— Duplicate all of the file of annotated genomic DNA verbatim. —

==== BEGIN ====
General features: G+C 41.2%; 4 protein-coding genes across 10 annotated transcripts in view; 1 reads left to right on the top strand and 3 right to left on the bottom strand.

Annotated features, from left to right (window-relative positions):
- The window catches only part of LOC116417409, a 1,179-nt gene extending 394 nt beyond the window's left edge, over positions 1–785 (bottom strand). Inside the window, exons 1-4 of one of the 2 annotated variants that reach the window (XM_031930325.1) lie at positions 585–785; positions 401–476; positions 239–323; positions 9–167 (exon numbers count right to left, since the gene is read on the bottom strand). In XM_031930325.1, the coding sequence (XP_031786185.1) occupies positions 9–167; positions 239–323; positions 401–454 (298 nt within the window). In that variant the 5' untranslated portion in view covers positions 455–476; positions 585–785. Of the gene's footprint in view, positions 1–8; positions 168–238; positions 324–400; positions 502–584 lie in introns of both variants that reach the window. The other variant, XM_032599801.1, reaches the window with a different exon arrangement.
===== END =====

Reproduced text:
General features: G+C 41.2%; 4 protein-coding genes across 10 annotated transcripts in view; 1 reads left to right on the top strand and 3 right to left on the bottom strand.

Annotated features, from left to right (window-relative positions):
- The window catches only part of LOC116417409, a 1,179-nt gene extending 394 nt beyond the window's left edge, over positions 1–785 (bottom strand). Inside the window, exons 1-4 of one of the 2 annotated variants that reach the window (XM_031930325.1) lie at positions 585–785; positions 401–476; positions 239–323; positions 9–167 (exon numbers count right to left, since the gene is read on the bottom strand). In XM_031930325.1, the coding sequence (XP_031786185.1) occupies positions 9–167; positions 239–323; positions 401–454 (298 nt within the window). In that variant the 5' untranslated portion in view covers positions 455–476; positions 585–785. Of the gene's footprint in view, positions 1–8; positions 168–238; positions 324–400; positions 502–584 lie in introns of both variants that reach the window. The other variant, XM_032599801.1, reaches the window with a different exon arrangement.